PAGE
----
Leaders in the Living Room
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The Prime Ministerial Debates of 2010: Evidence, Evaluation and some Recommendations
This study explores the first-ever British televised prime ministerial debates with a view to understanding how they were received by the public; how they were depicted in the press and on television; and how far they registered online. Rather than asking 'who won?', the aim was to understand how far the debates contributed to an improved democratic relationship between politicians and citizens. Based on a range of research methods,and involving researchers from three universities, this study contributes innovatively to the global literature on debates research.
Leaders in the Living Room sets out compelling evidence that the election debates energised young voters, better informed those normally less interested in politics and improved knowledge of party policies for a significant majority of the electorate. To those who still doubt whether they were beneficial, the authors have come back with a telling answer: that people felt able to act as more confident citizens because of the debates. The research has captured that sense of engagement in the campaign which the debates generated and will make it much harder to argue that they should not become a permanent feature of British elections and democracy.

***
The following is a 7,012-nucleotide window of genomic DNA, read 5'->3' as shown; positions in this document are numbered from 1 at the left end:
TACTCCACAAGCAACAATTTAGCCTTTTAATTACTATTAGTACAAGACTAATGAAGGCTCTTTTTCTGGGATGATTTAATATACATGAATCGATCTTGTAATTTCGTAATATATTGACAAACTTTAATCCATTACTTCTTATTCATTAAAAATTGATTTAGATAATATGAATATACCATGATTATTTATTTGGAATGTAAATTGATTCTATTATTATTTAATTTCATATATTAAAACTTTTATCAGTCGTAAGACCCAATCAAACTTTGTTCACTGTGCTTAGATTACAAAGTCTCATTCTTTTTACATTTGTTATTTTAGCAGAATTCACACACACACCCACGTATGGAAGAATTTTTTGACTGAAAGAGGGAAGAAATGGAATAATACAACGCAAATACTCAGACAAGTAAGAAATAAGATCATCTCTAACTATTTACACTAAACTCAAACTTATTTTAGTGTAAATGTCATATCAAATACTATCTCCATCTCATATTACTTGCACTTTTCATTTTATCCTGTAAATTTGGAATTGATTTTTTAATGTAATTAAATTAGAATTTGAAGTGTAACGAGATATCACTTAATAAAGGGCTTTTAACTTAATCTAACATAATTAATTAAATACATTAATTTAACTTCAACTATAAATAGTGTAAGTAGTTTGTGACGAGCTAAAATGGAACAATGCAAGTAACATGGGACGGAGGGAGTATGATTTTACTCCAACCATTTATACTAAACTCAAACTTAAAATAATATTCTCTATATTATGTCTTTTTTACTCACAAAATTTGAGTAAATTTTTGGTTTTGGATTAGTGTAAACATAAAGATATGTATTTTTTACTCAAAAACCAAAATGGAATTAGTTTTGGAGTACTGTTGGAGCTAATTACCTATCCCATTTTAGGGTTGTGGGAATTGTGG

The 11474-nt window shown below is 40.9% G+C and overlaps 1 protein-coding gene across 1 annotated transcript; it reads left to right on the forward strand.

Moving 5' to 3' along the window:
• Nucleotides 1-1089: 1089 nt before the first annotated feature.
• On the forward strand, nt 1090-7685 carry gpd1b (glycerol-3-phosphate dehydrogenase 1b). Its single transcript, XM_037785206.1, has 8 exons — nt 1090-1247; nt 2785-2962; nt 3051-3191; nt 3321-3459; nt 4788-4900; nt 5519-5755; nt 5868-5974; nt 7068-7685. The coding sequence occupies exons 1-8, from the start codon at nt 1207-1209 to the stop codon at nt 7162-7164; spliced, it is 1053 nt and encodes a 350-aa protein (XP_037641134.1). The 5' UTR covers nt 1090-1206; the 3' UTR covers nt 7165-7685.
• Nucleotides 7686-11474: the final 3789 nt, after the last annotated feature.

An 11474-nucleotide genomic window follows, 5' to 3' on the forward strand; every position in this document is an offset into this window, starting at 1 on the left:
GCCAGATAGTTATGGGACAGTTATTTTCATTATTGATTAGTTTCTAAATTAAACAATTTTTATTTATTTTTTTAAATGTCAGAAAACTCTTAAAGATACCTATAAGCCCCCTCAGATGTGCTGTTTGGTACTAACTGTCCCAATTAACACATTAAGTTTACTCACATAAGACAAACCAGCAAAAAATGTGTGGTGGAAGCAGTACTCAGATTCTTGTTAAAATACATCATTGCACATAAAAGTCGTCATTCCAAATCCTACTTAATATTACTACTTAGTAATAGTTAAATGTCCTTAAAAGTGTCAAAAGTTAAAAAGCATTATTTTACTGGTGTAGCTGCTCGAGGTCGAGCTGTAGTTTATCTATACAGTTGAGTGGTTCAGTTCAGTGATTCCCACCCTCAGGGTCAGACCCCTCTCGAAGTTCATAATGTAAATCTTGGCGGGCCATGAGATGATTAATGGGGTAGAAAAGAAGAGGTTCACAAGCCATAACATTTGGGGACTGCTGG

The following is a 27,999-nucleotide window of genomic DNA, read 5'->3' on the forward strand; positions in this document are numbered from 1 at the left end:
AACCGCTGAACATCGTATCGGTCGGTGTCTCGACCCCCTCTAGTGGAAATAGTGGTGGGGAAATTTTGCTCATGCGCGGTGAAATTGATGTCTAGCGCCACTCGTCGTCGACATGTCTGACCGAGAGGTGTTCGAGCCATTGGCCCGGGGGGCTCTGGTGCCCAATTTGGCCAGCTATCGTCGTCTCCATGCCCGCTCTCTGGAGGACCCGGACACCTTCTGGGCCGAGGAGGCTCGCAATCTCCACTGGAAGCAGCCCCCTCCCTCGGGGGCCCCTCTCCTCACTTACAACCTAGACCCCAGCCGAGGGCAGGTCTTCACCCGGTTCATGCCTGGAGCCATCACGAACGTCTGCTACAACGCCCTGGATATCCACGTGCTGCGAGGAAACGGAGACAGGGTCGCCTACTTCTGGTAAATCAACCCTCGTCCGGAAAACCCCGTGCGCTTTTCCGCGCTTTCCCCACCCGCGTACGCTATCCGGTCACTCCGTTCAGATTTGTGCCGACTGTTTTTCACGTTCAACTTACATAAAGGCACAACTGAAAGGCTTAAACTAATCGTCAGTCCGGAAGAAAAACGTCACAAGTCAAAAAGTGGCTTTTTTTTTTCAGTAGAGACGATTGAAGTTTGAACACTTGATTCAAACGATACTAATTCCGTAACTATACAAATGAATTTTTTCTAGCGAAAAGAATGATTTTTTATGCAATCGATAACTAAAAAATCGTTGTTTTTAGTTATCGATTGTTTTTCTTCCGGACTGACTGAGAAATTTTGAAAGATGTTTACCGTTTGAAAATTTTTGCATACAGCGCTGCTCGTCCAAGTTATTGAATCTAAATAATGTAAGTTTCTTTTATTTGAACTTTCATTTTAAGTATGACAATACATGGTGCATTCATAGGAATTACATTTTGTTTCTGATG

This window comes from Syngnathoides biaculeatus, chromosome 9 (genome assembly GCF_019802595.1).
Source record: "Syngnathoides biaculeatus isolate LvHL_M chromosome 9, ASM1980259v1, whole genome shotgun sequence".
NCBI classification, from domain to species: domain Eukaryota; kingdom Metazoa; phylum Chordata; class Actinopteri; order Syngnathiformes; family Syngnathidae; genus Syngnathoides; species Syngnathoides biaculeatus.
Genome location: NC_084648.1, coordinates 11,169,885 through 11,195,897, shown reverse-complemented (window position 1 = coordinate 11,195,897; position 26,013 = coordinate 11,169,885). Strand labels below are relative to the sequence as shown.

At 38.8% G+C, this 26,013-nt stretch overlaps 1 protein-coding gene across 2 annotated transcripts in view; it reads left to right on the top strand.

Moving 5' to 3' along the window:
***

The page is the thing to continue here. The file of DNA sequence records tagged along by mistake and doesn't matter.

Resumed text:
Ric Bailey, BBC Chief Political Adviser and BBC debate negotiator
A path breaking study that has much to teach scholars and students of debates.
Kathleen Hall Jamieson, Director, Annenberg Public Policy Center, University of Pennsylvania
Stephen Coleman is Professor of Political Communication at the Institute of Communications Studies, University of Leeds. The production of this study was a team effort:
Jay G. Blumler William H. Dutton Fabro Steibel
Stephen Coleman Andrew Shipley Michael Thelwall
Watch Stephen Coleman deliver the Reuters Institute / BBC David Butler Lecture here